Missouri corn planting has been off to a slow start this year.
The most recent USDA crop progress report shows only 20 percent of the state’s corn crop has been planted, compared to 44 percent last year at this time. Early planting sets the stage for good yields, but Missouri’s April showers have created wet conditions which has caused delays. USDA reports that Missouri farmers expect to plant 3.3 million acres of corn in 2015, the lowest amount since 2010.
University of Missouri Agronomy Professor Bill Wiebold said delayed planting in the southeast region has significantly lowered the state’s average.
“Corn planting begins first in the southern part of Missouri, especially the southeast, the Bootheel,” said Wiebold. “That area has been amazingly wet, maybe as much as 8 to 10 inches of rain in April.”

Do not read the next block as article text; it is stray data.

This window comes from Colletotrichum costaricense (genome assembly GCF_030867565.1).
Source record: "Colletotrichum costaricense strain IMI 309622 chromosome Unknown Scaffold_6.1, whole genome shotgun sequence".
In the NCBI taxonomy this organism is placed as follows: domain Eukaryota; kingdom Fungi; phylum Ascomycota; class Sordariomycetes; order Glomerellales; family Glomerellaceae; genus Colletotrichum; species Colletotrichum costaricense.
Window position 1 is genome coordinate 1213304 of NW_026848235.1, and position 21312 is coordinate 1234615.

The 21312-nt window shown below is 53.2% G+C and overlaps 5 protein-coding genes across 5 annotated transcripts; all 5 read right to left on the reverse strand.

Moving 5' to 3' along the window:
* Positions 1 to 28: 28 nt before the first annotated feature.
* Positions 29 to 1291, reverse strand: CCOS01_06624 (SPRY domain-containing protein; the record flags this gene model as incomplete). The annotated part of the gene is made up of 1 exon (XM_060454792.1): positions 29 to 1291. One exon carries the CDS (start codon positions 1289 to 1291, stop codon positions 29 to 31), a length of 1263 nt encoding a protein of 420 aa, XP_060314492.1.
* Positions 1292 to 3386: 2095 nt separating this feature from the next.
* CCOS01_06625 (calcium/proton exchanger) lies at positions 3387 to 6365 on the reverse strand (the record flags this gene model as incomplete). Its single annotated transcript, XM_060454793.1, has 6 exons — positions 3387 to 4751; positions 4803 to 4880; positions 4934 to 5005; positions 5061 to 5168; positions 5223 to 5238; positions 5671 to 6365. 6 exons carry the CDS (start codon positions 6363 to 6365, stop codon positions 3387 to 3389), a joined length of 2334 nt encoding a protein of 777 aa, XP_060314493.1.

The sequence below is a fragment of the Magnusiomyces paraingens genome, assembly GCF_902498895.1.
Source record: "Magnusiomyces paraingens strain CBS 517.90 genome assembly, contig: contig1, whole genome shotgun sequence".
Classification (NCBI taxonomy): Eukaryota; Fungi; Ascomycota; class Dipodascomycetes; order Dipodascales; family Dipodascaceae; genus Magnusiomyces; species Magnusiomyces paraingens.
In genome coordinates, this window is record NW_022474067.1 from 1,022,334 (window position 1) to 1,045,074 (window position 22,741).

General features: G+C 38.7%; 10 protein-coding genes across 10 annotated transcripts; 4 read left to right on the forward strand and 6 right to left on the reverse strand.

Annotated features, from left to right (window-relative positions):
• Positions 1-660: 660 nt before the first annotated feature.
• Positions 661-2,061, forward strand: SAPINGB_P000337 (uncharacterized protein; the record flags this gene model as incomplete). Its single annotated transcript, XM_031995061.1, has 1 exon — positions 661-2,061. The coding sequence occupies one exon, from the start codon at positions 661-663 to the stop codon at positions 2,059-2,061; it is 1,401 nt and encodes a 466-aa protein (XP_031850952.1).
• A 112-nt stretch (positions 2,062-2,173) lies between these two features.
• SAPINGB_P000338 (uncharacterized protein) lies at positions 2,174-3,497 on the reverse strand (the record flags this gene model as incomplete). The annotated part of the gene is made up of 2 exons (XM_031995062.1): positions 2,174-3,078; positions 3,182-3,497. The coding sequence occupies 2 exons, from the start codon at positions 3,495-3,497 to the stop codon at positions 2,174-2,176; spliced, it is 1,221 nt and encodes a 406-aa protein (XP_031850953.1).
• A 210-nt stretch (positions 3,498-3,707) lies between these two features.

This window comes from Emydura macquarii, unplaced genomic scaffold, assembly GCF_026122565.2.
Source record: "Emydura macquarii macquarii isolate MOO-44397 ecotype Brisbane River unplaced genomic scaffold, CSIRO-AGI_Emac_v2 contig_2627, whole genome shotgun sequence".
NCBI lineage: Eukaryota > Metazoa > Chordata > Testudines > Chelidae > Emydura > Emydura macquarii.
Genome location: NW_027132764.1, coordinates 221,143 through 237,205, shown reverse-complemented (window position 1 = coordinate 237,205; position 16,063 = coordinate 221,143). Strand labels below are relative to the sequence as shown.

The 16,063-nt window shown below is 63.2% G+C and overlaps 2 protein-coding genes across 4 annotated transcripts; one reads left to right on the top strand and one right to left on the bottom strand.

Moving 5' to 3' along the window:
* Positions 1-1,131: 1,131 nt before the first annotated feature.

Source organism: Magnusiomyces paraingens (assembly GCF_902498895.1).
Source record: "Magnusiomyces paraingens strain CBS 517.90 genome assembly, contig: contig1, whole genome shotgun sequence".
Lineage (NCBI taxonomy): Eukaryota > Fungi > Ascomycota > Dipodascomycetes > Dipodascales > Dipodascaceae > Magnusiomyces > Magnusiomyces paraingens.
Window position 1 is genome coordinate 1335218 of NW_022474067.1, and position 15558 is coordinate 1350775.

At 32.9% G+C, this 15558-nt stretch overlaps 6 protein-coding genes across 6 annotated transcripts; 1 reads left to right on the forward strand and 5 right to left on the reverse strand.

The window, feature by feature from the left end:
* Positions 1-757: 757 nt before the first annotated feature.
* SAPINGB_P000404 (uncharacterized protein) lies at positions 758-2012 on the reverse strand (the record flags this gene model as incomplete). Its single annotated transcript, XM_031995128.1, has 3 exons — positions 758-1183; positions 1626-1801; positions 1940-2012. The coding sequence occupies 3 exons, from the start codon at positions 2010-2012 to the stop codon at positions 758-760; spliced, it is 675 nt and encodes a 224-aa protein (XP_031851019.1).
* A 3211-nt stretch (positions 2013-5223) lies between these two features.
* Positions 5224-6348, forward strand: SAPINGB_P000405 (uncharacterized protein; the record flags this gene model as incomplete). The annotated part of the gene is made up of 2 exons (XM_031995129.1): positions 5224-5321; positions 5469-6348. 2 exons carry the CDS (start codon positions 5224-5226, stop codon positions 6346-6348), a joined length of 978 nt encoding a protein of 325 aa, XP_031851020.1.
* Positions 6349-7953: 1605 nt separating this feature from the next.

Wiebold said those numbers can change fast if the weather stays favorable.
“We can plant 50 to 75 percent of our corn crop within about 10 days and so once the weather turns, which it has, soils dry out, which is has, we’ve got the capacity to plant a lot of acres in this state relatively quickly,” said Wiebold.
Wiebold said Missourians should not be concerned if farmers can get a lot of corn planted in the next week.
“On average we haven’t lost much yield potential, in fact we may not have lost any yield potential because of delayed planting,” said Wiebold. “Now, if wet weather had continued for maybe two weeks longer, then we’d have some concerns.”
Wiebold said yield drops as much as 20 percent when corn is not planted by the end of May.